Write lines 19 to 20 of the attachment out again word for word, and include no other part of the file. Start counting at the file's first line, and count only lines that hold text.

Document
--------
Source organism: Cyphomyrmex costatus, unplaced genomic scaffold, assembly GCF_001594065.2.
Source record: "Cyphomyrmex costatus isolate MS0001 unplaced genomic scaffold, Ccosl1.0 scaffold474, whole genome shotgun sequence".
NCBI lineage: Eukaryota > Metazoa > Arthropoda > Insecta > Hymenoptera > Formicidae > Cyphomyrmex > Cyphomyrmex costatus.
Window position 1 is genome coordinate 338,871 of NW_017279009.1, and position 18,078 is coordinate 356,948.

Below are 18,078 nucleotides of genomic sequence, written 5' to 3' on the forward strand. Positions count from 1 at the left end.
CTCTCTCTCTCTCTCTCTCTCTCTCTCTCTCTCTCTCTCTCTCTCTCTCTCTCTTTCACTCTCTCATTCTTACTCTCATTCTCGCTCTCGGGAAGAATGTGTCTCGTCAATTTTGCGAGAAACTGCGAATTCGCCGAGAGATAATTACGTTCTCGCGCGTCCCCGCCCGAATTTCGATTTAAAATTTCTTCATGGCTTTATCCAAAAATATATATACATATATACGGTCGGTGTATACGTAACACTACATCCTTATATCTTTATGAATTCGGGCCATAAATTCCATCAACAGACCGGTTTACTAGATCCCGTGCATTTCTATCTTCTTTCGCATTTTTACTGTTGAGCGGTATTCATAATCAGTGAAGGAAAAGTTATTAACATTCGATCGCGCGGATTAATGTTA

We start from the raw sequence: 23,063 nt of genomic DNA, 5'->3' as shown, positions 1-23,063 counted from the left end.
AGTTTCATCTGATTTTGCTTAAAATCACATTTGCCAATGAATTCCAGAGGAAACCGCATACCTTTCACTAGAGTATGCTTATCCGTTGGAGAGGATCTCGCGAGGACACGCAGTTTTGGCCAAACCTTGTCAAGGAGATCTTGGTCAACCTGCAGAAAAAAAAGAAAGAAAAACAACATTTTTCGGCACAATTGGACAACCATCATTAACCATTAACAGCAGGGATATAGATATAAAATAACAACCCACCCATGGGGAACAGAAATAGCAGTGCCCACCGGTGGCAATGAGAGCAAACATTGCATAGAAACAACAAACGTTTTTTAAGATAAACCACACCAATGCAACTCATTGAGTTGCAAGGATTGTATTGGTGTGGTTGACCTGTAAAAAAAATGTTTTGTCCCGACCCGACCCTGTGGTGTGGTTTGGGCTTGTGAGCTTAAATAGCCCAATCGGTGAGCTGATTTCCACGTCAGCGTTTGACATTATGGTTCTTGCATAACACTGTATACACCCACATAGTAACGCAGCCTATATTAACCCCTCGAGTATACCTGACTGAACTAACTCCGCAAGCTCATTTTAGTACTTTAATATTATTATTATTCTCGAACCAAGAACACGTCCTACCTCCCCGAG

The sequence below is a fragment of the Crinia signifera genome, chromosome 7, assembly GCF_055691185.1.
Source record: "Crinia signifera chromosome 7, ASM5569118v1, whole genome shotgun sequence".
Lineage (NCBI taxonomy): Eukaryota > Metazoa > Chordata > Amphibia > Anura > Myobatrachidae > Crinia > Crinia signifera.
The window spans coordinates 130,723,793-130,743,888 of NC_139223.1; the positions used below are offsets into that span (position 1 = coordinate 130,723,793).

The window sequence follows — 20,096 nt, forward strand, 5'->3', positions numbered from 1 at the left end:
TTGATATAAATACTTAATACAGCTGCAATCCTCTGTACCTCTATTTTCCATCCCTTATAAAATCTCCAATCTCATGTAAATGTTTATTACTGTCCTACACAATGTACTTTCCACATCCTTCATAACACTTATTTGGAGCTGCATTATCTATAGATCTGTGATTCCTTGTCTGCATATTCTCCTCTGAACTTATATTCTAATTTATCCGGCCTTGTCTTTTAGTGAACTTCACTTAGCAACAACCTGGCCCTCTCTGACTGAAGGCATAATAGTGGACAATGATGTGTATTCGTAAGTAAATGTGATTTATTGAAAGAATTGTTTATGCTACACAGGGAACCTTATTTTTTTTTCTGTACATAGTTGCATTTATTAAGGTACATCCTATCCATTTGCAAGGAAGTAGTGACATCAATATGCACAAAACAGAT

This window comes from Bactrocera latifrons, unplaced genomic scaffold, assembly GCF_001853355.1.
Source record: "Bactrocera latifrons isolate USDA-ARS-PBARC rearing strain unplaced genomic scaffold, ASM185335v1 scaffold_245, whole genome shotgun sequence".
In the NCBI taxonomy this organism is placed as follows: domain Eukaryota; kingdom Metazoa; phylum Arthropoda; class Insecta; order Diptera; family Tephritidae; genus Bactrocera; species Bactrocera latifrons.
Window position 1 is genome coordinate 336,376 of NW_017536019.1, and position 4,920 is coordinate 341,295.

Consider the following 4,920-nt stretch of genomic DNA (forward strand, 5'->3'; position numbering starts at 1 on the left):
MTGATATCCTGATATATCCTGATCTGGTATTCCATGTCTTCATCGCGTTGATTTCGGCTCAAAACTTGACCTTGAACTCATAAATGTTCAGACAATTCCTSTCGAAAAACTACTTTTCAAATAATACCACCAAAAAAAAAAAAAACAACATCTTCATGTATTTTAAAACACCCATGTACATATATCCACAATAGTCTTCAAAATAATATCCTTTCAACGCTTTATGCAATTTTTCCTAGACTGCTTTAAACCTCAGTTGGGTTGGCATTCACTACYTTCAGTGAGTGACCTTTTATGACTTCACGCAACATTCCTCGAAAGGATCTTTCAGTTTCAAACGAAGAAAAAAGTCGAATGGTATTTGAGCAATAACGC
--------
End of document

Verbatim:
Consider the following 4,920-nt stretch of genomic DNA (forward strand, 5'->3'; position numbering starts at 1 on the left):
MTGATATCCTGATATATCCTGATCTGGTATTCCATGTCTTCATCGCGTTGATTTCGGCTCAAAACTTGACCTTGAACTCATAAATGTTCAGACAATTCCTSTCGAAAAACTACTTTTCAAATAATACCACCAAAAAAAAAAAAAACAACATCTTCATGTATTTTAAAACACCCATGTACATATATCCACAATAGTCTTCAAAATAATATCCTTTCAACGCTTTATGCAATTTTTCCTAGACTGCTTTAAACCTCAGTTGGGTTGGCATTCACTACYTTCAGTGAGTGACCTTTTATGACTTCACGCAACATTCCTCGAAAGGATCTTTCAGTTTCAAACGAAGAAAAAAGTCGAATGGTATTTGAGCAATAACGC